“I Walk the Line”/“Ring of Fire”

Watch as Johnny Cash introduces Ray Charles on an episode of The Johnny Cash Show in 1970. After Ray sings a bit of Johnny Cash’s song “I Walk the Line,” he sings “Ring of Fire,” a song popularized by Johnny Cash and written by June Carter Cash and Merle Kilgore. Johnny Cash added mariachi style horns when he recorded the song. Here, Ray adds his own soulful twist to this country music classic.

"I'm Movin' On"

When Hank Snow released “I’m Movin’ On“ in 1950, the song spent forty-four weeks on the country charts. Watch him perform it on the Grand Ole Opry in 1967, followed by Ray and Travis Tritt performing the song together on the CMT Crossroads television show in 2002. This was one of Ray’s last TV performances.

"Hey, Good Lookin"

Hank Williams wrote “Hey, Good Lookin’” in 1951, and it topped the country charts. It remains popular with fans and artists today, and some even consider it among the greatest country songs ever written. See Hank perform the song on the Kate Smith Evening Hour in 1952, followed by Ray’s version, as performed with Ronnie Milsap on the television special Ronnie Milsap: In Celebration in 1984.

"You Don't Know Me"

Cindy Walker wrote “You Don’t Know Me” in 1955, and the song has since been recorded by hundreds of artists. Ray Charles’s release of the song reached #2 on the Billboard Hot 100 in 1962 and became the best-selling version of all time. Listen to Cindy Walker sing the song on her Words & Music album (1964), followed by Ray’s version as heard on the Modern Sounds album.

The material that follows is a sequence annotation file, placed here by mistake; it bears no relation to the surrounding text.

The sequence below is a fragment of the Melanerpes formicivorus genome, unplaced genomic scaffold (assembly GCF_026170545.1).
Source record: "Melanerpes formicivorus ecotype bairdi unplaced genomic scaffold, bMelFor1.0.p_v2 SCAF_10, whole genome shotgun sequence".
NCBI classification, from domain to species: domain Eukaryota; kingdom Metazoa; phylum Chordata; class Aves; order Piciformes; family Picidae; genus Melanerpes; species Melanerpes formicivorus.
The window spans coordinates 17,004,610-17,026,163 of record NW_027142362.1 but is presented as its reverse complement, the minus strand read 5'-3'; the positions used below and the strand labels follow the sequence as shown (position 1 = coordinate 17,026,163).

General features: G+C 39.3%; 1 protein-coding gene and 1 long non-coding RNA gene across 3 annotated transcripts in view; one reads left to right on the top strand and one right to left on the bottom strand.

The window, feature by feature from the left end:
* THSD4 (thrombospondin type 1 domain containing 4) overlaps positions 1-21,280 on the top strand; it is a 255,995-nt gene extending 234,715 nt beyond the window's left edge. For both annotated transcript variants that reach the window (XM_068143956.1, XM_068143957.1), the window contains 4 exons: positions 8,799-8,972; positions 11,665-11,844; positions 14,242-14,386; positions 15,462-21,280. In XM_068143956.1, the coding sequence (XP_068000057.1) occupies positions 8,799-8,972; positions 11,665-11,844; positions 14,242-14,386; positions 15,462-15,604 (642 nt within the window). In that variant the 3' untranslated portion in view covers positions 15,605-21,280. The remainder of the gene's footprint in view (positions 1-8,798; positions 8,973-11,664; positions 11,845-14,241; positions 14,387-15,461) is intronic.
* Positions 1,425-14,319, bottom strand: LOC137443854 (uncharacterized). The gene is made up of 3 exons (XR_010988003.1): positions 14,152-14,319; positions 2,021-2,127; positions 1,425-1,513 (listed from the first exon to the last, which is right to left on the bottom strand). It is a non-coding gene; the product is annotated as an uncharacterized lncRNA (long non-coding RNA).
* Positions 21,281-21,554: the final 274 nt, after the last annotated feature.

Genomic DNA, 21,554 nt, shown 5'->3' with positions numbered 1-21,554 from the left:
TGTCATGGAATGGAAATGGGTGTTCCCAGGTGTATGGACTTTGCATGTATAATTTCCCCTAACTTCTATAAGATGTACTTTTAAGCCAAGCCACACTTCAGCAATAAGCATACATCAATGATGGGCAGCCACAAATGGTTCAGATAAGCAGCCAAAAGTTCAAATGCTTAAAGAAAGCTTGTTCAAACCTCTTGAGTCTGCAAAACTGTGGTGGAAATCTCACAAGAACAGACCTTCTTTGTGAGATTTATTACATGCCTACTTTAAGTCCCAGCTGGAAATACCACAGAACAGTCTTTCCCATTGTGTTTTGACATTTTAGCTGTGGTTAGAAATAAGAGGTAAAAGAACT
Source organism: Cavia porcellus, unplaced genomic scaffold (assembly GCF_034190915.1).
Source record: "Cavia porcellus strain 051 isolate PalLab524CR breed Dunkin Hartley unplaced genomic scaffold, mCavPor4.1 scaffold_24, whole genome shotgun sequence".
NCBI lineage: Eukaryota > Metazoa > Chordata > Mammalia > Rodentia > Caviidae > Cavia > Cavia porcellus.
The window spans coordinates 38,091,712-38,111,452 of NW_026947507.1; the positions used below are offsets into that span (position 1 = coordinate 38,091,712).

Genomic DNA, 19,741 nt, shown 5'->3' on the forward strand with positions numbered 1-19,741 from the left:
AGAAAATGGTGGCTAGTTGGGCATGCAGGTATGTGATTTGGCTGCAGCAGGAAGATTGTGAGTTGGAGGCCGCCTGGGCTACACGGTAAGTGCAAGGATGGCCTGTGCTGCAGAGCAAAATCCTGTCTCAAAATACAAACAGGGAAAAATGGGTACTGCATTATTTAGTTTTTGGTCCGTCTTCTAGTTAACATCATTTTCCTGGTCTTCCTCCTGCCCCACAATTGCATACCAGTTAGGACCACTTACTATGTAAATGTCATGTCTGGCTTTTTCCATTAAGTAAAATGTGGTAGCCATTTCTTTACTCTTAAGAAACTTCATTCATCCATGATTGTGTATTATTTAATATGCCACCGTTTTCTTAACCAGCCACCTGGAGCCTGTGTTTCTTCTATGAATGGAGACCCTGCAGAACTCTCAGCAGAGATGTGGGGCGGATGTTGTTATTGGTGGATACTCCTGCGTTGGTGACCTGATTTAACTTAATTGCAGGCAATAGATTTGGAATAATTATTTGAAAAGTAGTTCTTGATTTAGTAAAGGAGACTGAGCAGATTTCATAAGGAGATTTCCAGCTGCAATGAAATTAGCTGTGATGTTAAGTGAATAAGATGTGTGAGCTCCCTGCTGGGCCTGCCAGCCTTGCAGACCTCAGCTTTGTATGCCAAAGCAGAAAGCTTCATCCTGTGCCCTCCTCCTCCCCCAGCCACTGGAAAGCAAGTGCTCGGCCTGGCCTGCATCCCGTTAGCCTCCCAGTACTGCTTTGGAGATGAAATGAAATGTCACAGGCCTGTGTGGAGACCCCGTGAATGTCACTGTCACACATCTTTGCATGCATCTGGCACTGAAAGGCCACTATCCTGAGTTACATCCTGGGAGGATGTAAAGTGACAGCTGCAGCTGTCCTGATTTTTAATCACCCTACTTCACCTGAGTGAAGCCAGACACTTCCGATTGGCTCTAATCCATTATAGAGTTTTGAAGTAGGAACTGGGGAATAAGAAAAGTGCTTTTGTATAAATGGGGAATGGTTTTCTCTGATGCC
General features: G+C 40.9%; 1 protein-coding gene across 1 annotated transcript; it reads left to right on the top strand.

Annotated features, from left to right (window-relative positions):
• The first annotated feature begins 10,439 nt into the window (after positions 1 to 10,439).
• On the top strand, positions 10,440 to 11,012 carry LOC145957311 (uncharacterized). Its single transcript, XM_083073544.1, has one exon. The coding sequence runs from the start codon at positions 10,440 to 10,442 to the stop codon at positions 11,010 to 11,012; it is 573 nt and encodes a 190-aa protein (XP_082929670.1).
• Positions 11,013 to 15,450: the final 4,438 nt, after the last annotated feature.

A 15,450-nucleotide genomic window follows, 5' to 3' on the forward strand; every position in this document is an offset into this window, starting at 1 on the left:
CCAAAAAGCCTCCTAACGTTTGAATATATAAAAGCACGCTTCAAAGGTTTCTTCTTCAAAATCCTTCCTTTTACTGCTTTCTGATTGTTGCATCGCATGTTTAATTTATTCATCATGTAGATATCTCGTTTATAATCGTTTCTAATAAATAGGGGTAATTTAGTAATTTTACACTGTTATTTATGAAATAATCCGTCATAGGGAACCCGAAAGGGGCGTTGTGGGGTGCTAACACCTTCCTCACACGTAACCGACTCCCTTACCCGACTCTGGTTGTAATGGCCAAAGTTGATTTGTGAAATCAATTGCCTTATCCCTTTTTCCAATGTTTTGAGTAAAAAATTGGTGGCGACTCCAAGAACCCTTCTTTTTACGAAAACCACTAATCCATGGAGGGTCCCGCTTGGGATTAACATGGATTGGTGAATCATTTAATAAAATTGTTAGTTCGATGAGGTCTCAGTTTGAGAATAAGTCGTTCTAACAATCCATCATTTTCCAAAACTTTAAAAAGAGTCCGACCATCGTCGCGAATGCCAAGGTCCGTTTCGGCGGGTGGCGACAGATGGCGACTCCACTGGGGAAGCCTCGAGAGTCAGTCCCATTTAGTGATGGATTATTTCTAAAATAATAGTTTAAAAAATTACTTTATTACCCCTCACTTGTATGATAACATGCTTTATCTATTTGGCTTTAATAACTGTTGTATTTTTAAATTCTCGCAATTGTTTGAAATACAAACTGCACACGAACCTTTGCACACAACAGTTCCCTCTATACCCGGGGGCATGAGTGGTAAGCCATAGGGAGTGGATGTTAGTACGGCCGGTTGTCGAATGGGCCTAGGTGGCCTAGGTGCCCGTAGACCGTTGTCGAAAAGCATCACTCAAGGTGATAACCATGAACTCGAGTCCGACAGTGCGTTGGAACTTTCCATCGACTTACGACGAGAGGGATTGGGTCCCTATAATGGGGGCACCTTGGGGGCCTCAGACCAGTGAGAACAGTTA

Do you want to Remix Like Ray?
Follow along with our video tutorial to create your own version of an existing song.

Two of Ray’s most well-known recordings—“Hit the Road Jack,” written by Percy Mayfield, and “What’d I Say,” written by Ray himself—are classic examples of the call-and-response style of music that Ray would have heard in church growing up. Call-and-response music originated in Africa and became an important means of communication for enslaved people before ultimately finding its way into blues and gospel music of the American South.

Listen to this recording of a call-and-response song inspired by Ray and written by Nashville-based artist Kyshona, Museum educator Adam Ollendorff, and Museum guests in a Songwriting 101 program. Then, watch this video to get started creating your own original remix in whatever style you like using a web-based recording software called BandLab.

Download these files, then watch the video to begin remixing like Ray

Nashville Nights” Full Song

00:00  /  00:00

"Nashville Nights” Lead Vocal with Effects

00:00  /  00:00

"Nashville Nights” Lead Vocal Dry

00:00  /  00:00

"Nashville Nights” Background Vocals

00:00  /  00:00

"Nashville Nights” Bass

00:00  /  00:00

"Nashville Nights” Guitars

00:00  /  00:00

"Nashville Nights” Drum

00:00  /  00:00

Watch Remix Like Ray

Tennessee Arts Commission Logo
Discover Ray Charles is made possible by a grant from the Tennessee Arts Commission.

We use cookies in the following ways: (1) for system administration, (2) to assess the performance of the website, (3) to personalize your experience, content and ads, (4) to provide social media features, and (5) to analyze our traffic. You consent to our cookies if you continue to use our website. Please consult instructions for your web browser to disable or block cookies, or to receive a warning before a cookie is stored on your computer or mobile device. Read our Privacy Policy.